The latest Part of the Journal of Law and Medicine includes the following sections: Editorial: “The medico-scientific marginalisation of homeopathy: International legal and regulatory developments” – Ian Freckelton QC; Legal Issues: “Disciplinary proceedings against doctors who abuse controlled substances” – Danuta Mendelson; Medical Issues: “Methamphetamine: Where will the stampede take us?” – Danny Sullivan and Michael McDonough; Bioethical Issues: “‘Never regard yourself as already so thoroughly informed’: The withdrawal of its invitation to Rodney Syme to address its 2015 congress by the Royal Australasian College of Physicians” – Malcolm Parker, Ian Kerridge and Paul Komesaroff; Medical Law Reporter: “Australian Competition and Consumer Commission v ACN 117 372 915: Should consumer law regulate doctor-patient relations in a corporatised health care system?” – Jessica Wallace, Ella Pyman and Thomas Faunce; and Letter to the Editor. Also in this Part are the following articles: “Medical teams and the standard of care in negligence” – Carolyn Sappideen; “Prevention of non-communicable diseases in Australia: What role should public health law play?” – Kate Mulvany; “Personal responsibility or shared responsibility: What is the appropriate role of the law in obesity prevention?” – Benjamin Brooks; “Assessing testamentary and decision-making capacity: Approaches and models” – Kelly Purser and Tuly Rosenfeld; “Slice them up or slice them out? Legal liability for operating on the troublesome patient in cosmetic surgery” – Aileen Kennedy; “State intervention in pregnancy: Should the law respond thus to the problem of Foetal Alcohol Spectrum Disorder?” – Emily Gordon; “Criminal injuries compensation: Protecting vulnerable applicants” – Robert Guthrie; “Unwanted pregnancy: The outer boundary of “treatment injury” in the New Zealand accident compensation scheme” – Rosemary Tobin; “Patient’s right to information under the New Zealand Code of Rights” – Kyla Mullen; and “A way through the dark and thorny thickets? The adjudication of “serious injury” under the narrative tests in the Transport Accident Act 1986 (Vic) and the Workplace Injury Rehabilitation and Compensation Act 2013 (Vic)” – Jason Taliadoros. There is also a review of the book “A Scientist in Wonderland: A Memoir of Searching for Truth and Finding Trouble” by Edzard Ernst.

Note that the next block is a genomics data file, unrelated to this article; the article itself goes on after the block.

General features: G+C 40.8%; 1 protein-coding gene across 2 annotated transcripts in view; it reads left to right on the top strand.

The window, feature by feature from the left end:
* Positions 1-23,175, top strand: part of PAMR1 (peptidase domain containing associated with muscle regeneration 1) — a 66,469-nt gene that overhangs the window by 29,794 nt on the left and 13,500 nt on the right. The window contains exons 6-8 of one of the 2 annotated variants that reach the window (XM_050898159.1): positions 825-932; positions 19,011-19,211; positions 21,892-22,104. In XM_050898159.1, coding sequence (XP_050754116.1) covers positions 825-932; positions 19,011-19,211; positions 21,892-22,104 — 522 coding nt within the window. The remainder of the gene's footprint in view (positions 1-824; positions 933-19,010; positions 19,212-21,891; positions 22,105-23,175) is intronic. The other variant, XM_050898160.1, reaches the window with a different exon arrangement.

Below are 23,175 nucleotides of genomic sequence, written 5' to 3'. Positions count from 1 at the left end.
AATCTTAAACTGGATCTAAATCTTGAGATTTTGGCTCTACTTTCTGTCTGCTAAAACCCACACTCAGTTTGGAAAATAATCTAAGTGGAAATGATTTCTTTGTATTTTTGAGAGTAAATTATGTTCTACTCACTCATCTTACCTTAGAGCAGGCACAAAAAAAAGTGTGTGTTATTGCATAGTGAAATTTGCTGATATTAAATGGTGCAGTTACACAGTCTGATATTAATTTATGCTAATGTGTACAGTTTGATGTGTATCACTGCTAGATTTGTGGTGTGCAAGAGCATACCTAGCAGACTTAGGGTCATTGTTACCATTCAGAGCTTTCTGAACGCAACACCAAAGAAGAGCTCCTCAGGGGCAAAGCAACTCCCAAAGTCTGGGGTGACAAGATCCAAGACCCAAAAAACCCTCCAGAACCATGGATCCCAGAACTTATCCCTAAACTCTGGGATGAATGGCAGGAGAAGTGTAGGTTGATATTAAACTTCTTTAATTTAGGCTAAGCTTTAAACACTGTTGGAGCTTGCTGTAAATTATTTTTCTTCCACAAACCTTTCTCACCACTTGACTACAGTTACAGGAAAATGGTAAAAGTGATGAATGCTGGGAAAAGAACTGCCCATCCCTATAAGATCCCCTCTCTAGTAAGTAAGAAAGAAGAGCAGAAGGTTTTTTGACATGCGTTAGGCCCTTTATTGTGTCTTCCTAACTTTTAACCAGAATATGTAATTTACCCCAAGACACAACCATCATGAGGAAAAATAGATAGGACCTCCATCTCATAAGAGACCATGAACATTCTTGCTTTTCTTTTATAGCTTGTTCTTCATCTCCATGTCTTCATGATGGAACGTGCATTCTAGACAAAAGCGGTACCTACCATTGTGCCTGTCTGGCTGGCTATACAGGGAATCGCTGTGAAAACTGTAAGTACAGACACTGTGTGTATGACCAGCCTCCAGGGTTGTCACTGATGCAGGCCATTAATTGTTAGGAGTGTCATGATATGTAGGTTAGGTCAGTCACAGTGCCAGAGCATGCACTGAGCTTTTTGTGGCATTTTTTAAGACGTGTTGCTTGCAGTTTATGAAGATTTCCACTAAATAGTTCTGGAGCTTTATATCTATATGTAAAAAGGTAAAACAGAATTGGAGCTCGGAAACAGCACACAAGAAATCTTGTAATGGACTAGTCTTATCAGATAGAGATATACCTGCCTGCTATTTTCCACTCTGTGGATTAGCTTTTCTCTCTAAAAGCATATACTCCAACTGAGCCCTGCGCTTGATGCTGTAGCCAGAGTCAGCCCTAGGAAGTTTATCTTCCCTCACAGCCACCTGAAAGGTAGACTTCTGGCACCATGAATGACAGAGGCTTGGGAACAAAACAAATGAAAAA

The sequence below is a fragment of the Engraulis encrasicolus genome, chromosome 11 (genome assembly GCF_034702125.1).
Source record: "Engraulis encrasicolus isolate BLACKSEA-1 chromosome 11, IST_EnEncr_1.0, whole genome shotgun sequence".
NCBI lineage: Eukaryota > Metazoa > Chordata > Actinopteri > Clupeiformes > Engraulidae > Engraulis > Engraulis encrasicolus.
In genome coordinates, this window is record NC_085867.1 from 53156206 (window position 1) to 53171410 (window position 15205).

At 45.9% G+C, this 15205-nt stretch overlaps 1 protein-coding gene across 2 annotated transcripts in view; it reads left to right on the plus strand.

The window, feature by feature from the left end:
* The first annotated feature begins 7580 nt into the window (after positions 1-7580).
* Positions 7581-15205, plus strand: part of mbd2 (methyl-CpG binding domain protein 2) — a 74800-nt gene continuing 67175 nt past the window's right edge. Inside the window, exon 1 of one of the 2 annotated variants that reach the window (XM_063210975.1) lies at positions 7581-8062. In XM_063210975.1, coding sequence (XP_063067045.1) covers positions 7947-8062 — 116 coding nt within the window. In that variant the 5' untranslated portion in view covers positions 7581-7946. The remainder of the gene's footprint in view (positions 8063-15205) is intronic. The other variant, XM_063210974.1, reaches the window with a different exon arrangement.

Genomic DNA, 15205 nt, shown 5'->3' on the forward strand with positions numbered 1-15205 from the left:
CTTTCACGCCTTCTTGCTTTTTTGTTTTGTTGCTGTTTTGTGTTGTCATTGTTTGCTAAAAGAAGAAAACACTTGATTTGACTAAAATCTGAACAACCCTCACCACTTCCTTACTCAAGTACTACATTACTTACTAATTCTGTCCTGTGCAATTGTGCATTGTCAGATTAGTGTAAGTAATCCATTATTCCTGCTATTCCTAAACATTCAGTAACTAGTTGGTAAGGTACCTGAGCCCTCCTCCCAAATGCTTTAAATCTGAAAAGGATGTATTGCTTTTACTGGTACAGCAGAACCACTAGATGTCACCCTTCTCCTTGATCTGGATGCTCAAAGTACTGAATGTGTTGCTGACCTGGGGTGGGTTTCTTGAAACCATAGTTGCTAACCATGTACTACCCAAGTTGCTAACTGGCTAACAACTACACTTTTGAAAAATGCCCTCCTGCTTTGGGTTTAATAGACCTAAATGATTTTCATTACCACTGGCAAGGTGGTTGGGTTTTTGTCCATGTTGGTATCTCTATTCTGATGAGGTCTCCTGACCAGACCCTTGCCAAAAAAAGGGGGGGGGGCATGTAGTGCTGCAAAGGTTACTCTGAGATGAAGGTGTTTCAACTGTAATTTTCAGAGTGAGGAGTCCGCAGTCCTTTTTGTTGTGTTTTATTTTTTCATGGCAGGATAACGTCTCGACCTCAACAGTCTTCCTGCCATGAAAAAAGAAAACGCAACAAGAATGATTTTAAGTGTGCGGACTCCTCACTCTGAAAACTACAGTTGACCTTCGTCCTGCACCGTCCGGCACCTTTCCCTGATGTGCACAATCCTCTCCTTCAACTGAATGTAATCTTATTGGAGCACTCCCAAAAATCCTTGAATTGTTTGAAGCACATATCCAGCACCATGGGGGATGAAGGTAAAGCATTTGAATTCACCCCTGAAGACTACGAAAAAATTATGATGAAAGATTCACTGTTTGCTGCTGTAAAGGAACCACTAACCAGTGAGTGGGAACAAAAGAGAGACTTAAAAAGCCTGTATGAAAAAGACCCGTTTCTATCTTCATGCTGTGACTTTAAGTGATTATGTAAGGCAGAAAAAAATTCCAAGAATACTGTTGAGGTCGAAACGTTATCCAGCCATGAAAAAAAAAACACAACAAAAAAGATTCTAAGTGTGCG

The latest Part of the EPLJ includes three interesting articles dealing with different aspects of environmental law. The first article comes from Dr Nicola Swayne and Angela Phillips and presents a critical analysis of the current and proposed carbon capture and storage legal frameworks across a number of jurisdictions in Australia. The second article is by Dr Andrew Sneddon and considers the ways in which Australia’s courts and tribunals have responded to Aboriginal objections to proposed mining and development activities on the grounds of potential adverse impacts to “sacred sites”. The final article, by Andrea Bassett, explores the inherent conflict of openly presenting sites to the public while also fully protecting their World Heritage values.
The latest Part of the Tort Law Review includes a great range of material to interest everyone. The topics covered include a brief history of accident law, difficulties with the “leaky building syndrome”, legal liability for misstatements in employment, maritime intervening causation cases, traumatised secondary victims, and much more!